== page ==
Sunday, October 29, 2006

It took 2 weeks, but it got done.

Finally, I have gotten the green light to progress to prep week #2. This is after two weeks of trying to successfully navigate the aches and pains of post marathon running. It hasn't been easy. The prep week #1 called for 30 / 60 minute alternating days with 30 minute recovery runs in the evenings. While this sounds easy - it was far from it.

First, motivating onself to get all geared up for a 30 minute core recovery run is difficult. I'm barely warmed up and the run is over. Secondly, there's the evening run of thirty minutes. Easily accomplished, but since this was new to the schedule, it became a burden rather quickly. Thirdly, because the evening run was the exact time as the morning run every other day, the body didn't know which run was the "core" run and I'd find myself running too quickly for both. And last - despite the reduction in mileage, I had every ache and pain known to man. My left knee hurt, my right knee hurt, the quads were sore, I got charlie horses in my calves at night, and to put the cherry on top, the bottom of my left foot is now complaining.

This is part and parcel for me whenever I bring the old body back online. It knows I'm planning something uncomfortable and it's dragging its heels like a stubborn mule. This week, whatever the niggles, I have completed prep week #1's required workouts without dropping out or sustaining a run-threatening injury. I did the repeat at a lower intensity (lower speed) and it has seemed to work. At least it worked to get me out of this rut of low mileage running and into something resembling training beginning tomorrow.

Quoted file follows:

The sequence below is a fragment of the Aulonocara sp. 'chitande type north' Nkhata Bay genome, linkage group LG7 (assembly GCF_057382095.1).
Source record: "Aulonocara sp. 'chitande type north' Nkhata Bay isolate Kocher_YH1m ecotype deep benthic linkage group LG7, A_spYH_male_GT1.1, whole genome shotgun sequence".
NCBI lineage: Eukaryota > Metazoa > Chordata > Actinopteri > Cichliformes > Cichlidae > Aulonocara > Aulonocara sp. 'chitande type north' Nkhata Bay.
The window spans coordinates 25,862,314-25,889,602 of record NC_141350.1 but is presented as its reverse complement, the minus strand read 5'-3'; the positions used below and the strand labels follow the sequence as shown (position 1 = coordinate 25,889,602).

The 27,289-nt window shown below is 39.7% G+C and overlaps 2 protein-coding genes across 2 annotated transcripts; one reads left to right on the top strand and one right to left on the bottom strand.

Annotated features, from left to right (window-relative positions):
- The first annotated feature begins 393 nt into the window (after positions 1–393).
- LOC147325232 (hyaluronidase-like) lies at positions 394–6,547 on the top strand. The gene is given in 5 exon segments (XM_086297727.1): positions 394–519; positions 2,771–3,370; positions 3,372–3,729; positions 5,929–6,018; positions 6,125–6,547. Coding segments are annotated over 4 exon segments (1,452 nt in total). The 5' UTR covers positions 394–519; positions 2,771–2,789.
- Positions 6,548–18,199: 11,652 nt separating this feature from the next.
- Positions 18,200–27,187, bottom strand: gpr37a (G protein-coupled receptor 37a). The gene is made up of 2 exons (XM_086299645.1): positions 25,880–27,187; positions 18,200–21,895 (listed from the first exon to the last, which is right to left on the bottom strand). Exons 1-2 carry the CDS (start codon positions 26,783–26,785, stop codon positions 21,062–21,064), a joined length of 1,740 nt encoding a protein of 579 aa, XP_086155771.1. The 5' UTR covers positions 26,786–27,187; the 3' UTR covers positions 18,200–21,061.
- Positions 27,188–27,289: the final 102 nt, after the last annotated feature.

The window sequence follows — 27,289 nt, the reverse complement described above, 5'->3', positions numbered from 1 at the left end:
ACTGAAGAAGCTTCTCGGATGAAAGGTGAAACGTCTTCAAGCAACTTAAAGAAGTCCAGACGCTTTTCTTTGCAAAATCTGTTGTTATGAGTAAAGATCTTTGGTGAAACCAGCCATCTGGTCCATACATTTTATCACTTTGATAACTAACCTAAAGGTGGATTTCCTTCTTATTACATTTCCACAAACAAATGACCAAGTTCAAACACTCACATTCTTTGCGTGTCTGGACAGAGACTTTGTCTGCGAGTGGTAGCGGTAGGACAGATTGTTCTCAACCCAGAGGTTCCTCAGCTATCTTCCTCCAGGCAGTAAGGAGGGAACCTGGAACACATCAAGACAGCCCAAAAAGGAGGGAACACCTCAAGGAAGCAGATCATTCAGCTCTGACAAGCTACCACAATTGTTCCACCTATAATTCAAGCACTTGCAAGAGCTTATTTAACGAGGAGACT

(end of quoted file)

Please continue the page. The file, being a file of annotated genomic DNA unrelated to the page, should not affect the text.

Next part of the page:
This week, I am to do a 90 / 60 minute alternation (if that's a word) culminating in a 2 hour hour "long run" on Sunday. I have the feeling the 2 hour long run will be increased to 3 hours because Marc and Mike are descending on Boyden's Lake to start the winter version of the Sunday long run. So this means tomorrow morning, instead if being faced with the prospect of 30 lousy minutes of jogging, I will be on course for 90 whole minutes. I cannot wait. This is where I need to be. Let's hope I am successful with this week in just one attempt so I can continue my climb into the stratospheric environment of triple digits - where I feel most at home once I'm over the pain of the ascent.

I do believe that was the key to my success this last time - stopping the climb. Getting up to the mileage level I wanted and just staying there. No more climbing, no additional stress. Just let the body adapt. It's a farther climb this time but less steep in that I have a couple of interim steps before I reach the maximum rotation (125 miles). I should see about 77 miles next week I think. Last week I finished out Saturday with 52.2 miles as opposed to 56 miles the week before. I lowered the average pace from 8:15 to 8:48 per mile and lowered the avg HR to 138 from 145. This made a difference in how my poor old bones responded.

Sundays begin my week on my logbook but end my week on my plan. Oh well. I'm sure this will change to yet another day when the new year rolls around and I have to start another log.

Congratulations to Mark for his 2:52 finish at Cape Cod.

And now with this time change thing, I am exhausted and it's only 8:30. Goodnight.

3 Comments:

Blogger Jamie said...

I hope the plane reaches cruising altitude okay. Best of luck with that. Great job at slowing down for the recovery runs (that's my sticking point). It's interesting comparing your recovery plan to mine. Pretty different in some respects, but both are seemingly sound and logical.

10/30/2006 6:24 AM  
Blogger Mark I. said...

It looks like I'm following in your foot steps strategy-wise even though everything I am doing is in less volume and speed.

10/30/2006 11:12 AM  
Blogger Love2Run said...

2 hours is a nice round number too! But you know me, always game for whatever plan comes up. Glad to hear the there have been no more run-threatening injuries (that's a new term on me). cya!

10/30/2006 7:34 PM  

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